Shut Off the “Spin Cycle:” 5 Steps for Getting Your Act Together
If you feel like you’re being pulled in different directions or constantly spinning in circles, here’s how to stay the course — and start crossing items off your to-do list.
Reviewed on June 21, 2018
Do you wake up with the best of intentions? Do you tell yourself: “This is going to be the day I get my act together! I’m going to work hard, be healthy, and lead a balanced life.”
But then, around 3 p.m., when you haven’t checked anything off your to-do list and are still in your PJs, you ask, “What the heck happened?” It’s true that, sometimes, you’ve been slacking off. But other times, you’ve been working all day — typing, shuffling papers, moving things around, and making lists. But when you look at what you have actually accomplished, it’s a big zero.
I’ve spent years trying to get to the root of this problem — common in those with attention deficit disorder (ADHD or ADD) — and I finally did: I refer to it as “the spin cycle.” Here is what I’ve discovered:
- I hyperfocus on things I love, and time flies by.
- I am pulled in different directions by email, technology, and electronic “bings” going off everywhere, which I find hard to resist.
- I struggle to re-group and re-focus on whatever I was doing.
- I can’t sit still for long, so I find things to do — laundry, cleaning the litter box, or watering the plants.
- Some things that I should be doing, I hate doing.
If this happens to you, how do you deal with it? I have come up with a five-step plan to get my day under control. It is based on three words: “must,” “ought,” and “want.”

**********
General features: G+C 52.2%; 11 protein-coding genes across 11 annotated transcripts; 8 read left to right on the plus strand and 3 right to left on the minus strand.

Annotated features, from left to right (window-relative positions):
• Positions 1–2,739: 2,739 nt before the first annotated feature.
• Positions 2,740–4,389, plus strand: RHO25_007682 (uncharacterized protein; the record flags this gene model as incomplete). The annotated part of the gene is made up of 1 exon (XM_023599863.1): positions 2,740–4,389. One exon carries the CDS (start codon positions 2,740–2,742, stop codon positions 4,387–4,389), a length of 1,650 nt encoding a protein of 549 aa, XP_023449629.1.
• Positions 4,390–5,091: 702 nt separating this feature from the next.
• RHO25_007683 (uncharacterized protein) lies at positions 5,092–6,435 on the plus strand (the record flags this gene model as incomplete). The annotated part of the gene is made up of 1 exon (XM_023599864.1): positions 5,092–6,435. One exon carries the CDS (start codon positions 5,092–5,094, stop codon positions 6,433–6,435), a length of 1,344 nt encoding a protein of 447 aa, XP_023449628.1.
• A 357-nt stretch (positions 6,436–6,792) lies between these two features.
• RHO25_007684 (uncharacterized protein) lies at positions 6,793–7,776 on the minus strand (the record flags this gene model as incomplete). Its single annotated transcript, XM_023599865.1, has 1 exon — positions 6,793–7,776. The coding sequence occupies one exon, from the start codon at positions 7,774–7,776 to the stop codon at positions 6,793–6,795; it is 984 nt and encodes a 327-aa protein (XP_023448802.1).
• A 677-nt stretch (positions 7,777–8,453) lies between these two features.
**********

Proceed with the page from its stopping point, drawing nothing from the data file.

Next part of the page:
- Write down everything that you “must” do that day on a sheet of paper. These are the non-negotiables, like eat something.
- Take it up a notch, and write down everything you “ought” to do that day. These are things that will give you pleasure and make you feel you have accomplished something. For example: Eat breakfast by 9 a.m.
- Now write down everything you “want” to do that day. These are the things that will make you feel like a rock star. For example: Eat a healthy high-protein breakfast by 8 a.m.
- Focus on your must-dos for a week. Every day that you complete them, celebrate.
- Now add an “ought” to your day, and, over time, add a “want” to your day. But watch for your tipping point. This is key. When do you feel successful? When does life seem manageable? Have you hit your sweet spots of musts, oughts, and wants? Then stop. Why? Because you need to get to a place where you feel successful despite your ADHD.
Why does it matter? Because we beat ourselves up for the things we don’t do, and never give ourselves credit for the things we do. By following this plan, you will notice and enjoy each one of your successes. And you will come to accept all the parts that make you, you.
The success you feel will increase your confidence, which will lead to more success. There are no rules for how life should be lived, so work on moving toward self-acceptance. Accepting all parts of yourself is key to keeping you calm, balanced, and in control. This, in turn, will help you lead a rich and fulfilling life.